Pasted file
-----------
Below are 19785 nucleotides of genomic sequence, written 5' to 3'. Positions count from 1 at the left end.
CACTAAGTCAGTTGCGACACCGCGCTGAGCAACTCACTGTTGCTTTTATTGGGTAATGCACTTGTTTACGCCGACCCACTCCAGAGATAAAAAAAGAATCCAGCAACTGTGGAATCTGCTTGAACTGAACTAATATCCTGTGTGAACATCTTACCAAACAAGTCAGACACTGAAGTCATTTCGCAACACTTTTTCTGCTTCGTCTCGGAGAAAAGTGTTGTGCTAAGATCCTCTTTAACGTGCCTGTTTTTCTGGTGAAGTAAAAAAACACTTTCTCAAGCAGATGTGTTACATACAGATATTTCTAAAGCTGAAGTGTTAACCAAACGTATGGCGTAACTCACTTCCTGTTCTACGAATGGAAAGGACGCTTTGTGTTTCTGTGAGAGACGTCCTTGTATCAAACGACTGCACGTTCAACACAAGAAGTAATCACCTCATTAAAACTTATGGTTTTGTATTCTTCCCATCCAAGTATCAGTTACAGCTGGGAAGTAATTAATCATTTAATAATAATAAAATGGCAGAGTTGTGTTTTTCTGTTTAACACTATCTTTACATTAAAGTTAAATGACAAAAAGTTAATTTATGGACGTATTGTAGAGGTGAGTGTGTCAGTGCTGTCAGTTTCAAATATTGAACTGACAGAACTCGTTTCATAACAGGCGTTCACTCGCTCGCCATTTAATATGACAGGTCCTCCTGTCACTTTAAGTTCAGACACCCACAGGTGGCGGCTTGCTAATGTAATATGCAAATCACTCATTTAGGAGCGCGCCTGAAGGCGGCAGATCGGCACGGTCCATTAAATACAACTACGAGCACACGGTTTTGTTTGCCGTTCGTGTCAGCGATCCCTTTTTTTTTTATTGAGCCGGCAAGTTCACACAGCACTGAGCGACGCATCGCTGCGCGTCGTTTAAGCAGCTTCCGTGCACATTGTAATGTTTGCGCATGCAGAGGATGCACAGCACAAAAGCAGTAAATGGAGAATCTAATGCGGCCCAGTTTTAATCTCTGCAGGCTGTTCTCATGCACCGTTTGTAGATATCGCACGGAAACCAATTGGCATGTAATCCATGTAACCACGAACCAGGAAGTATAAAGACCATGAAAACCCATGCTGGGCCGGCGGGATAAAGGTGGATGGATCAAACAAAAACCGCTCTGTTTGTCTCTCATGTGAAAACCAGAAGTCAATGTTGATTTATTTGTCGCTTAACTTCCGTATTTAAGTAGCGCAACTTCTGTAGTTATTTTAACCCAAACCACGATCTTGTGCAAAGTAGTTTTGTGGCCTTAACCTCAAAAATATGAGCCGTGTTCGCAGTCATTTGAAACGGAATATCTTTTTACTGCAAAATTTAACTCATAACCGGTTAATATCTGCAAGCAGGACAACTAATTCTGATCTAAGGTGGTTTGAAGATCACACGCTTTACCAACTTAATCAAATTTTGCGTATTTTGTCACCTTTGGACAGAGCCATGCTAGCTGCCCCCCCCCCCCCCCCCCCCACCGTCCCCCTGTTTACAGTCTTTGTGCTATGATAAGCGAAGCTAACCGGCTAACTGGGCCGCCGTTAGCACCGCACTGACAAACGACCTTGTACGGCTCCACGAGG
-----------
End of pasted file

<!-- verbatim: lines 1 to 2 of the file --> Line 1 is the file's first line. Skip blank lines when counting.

Below are 19785 nucleotides of genomic sequence, written 5' to 3'. Positions count from 1 at the left end.
CACTAAGTCAGTTGCGACACCGCGCTGAGCAACTCACTGTTGCTTTTATTGGGTAATGCACTTGTTTACGCCGACCCACTCCAGAGATAAAAAAAGAATCCAGCAACTGTGGAATCTGCTTGAACTGAACTAATATCCTGTGTGAACATCTTACCAAACAAGTCAGACACTGAAGTCATTTCGCAACACTTTTTCTGCTTCGTCTCGGAGAAAAGTGTTGTGCTAAGATCCTCTTTAACGTGCCTGTTTTTCTGGTGAAGTAAAAAAACACTTTCTCAAGCAGATGTGTTACATACAGATATTTCTAAAGCTGAAGTGTTAACCAAACGTATGGCGTAACTCACTTCCTGTTCTACGAATGGAAAGGACGCTTTGTGTTTCTGTGAGAGACGTCCTTGTATCAAACGACTGCACGTTCAACACAAGAAGTAATCACCTCATTAAAACTTATGGTTTTGTATTCTTCCCATCCAAGTATCAGTTACAGCTGGGAAGTAATTAATCATTTAATAATAATAAAATGGCAGAGTTGTGTTTTTCTGTTTAACACTATCTTTACATTAAAGTTAAATGACAAAAAGTTAATTTATGGACGTATTGTAGAGGTGAGTGTGTCAGTGCTGTCAGTTTCAAATATTGAACTGACAGAACTCGTTTCATAACAGGCGTTCACTCGCTCGCCATTTAATATGACAGGTCCTCCTGTCACTTTAAGTTCAGACACCCACAGGTGGCGGCTTGCTAATGTAATATGCAAATCACTCATTTAGGAGCGCGCCTGAAGGCGGCAGATCGGCACGGTCCATTAAATACAACTACGAGCACACGGTTTTGTTTGCCGTTCGTGTCAGCGATCCCTTTTTTTTTTATTGAGCCGGCAAGTTCACACAGCACTGAGCGACGCATCGCTGCGCGTCGTTTAAGCAGCTTCCGTGCACATTGTAATGTTTGCGCATGCAGAGGATGCACAGCACAAAAGCAGTAAATGGAGAATCTAATGCGGCCCAGTTTTAATCTCTGCAGGCTGTTCTCATGCACCGTTTGTAGATATCGCACGGAAACCAATTGGCATGTAATCCATGTAACCACGAACCAGGAAGTATAAAGACCATGAAAACCCATGCTGGGCCGGCGGGATAAAGGTGGATGGATCAAACAAAAACCGCTCTGTTTGTCTCTCATGTGAAAACCAGAAGTCAATGTTGATTTATTTGTCGCTTAACTTCCGTATTTAAGTAGCGCAACTTCTGTAGTTATTTTAACCCAAACCACGATCTTGTGCAAAGTAGTTTTGTGGCCTTAACCTCAAAAATATGAGCCGTGTTCGCAGTCATTTGAAACGGAATATCTTTTTACTGCAAAATTTAACTCATAACCGGTTAATATCTGCAAGCAGGACAACTAATTCTGATCTAAGGTGGTTTGAAGATCACACGCTTTACCAACTTAATCAAATTTTGCGTATTTTGTCACCTTTGGACAGAGCCATGCTAGCTGCCCCCCCCCCCCCCCCCCCCACCGTCCCCCTGTTTACAGTCTTTGTGCTATGATAAGCGAAGCTAACCGGCTAACTGGGCCGCCGTTAGCACCGCACTGACAAACGACCTTGTACGGCTCCACGAGG